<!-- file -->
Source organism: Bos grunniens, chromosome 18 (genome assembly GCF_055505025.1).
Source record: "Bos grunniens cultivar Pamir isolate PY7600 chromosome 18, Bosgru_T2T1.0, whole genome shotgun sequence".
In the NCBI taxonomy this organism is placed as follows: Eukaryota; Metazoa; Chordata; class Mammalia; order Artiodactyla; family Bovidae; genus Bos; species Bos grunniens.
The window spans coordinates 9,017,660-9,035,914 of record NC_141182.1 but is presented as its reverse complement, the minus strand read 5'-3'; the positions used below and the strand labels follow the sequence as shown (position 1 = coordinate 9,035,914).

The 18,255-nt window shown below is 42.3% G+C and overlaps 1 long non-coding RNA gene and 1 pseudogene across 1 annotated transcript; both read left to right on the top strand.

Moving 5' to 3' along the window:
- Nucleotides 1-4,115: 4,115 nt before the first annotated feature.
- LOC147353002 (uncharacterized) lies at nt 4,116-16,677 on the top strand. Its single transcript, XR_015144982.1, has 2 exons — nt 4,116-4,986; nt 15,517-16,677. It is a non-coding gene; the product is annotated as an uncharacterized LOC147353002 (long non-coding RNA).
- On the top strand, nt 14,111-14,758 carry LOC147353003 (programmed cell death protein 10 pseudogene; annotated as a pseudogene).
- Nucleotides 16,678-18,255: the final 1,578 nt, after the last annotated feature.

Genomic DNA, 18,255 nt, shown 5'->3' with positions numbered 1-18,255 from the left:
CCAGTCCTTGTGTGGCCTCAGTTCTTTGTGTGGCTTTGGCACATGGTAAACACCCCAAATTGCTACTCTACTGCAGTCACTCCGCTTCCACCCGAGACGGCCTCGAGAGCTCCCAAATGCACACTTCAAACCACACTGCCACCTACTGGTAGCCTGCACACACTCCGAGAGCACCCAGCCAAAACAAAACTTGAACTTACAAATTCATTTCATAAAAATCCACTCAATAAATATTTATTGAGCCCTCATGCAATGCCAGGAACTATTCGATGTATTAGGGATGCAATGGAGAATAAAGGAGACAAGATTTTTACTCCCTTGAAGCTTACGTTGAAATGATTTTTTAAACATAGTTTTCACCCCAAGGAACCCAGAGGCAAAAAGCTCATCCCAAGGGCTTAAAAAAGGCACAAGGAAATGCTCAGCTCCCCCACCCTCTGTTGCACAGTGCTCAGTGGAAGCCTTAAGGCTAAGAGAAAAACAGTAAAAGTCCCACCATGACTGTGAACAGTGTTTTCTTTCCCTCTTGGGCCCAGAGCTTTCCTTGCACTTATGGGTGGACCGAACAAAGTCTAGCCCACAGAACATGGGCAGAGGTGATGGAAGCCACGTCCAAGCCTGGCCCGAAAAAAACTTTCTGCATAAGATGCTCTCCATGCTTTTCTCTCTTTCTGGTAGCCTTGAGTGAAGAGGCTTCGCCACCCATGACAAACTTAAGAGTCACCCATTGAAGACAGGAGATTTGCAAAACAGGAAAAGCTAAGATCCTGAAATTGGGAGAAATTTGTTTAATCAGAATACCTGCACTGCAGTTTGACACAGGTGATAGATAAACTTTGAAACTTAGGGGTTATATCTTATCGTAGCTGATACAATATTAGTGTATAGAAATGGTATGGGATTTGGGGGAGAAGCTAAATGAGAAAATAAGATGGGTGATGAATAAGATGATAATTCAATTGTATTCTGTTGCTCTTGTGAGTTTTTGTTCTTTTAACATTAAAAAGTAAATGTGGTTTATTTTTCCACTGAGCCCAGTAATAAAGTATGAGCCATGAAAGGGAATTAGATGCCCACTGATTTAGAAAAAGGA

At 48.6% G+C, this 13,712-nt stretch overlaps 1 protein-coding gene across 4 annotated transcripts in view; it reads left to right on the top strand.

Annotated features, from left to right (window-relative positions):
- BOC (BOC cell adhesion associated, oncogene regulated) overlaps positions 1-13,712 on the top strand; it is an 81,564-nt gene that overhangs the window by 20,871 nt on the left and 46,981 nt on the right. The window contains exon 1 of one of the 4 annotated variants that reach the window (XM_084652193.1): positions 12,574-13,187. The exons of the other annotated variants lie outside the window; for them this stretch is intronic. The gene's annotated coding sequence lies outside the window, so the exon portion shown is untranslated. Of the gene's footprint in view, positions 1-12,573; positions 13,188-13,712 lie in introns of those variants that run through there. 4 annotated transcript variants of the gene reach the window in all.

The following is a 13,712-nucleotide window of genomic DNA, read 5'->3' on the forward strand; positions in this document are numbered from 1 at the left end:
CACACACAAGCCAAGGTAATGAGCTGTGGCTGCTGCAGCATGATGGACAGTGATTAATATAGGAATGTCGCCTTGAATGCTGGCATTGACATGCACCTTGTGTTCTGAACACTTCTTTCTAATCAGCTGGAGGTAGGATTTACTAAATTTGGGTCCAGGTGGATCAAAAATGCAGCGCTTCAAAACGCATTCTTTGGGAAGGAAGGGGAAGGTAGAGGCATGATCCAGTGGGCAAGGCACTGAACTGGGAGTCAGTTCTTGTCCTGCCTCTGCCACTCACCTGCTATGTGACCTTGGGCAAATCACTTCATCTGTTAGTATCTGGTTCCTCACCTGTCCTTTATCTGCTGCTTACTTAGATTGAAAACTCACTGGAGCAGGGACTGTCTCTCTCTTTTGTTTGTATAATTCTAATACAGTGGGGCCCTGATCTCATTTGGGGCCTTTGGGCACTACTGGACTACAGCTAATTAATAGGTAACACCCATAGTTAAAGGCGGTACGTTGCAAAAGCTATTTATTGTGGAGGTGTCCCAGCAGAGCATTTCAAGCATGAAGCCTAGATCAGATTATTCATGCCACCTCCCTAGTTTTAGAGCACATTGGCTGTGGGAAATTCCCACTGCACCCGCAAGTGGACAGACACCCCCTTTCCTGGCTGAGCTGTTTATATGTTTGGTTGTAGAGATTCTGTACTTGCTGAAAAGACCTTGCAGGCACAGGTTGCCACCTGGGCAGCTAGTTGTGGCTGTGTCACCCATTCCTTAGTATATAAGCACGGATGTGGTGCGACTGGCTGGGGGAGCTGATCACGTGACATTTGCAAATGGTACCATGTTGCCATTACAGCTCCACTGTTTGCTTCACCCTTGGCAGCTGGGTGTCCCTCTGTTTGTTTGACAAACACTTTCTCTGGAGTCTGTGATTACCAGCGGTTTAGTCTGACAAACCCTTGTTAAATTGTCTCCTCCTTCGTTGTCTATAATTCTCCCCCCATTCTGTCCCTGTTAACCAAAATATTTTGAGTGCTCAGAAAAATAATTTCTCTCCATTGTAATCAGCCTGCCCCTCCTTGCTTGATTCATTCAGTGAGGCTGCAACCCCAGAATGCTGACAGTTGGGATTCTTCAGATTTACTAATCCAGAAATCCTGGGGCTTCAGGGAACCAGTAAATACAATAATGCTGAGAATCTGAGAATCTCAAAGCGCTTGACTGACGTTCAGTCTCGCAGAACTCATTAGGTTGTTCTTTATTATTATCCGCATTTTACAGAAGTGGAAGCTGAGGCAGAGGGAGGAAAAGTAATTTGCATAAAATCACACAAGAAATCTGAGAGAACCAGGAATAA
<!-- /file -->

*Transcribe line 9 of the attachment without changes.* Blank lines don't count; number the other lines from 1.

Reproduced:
- On the top strand, nt 14,111-14,758 carry LOC147353003 (programmed cell death protein 10 pseudogene; annotated as a pseudogene).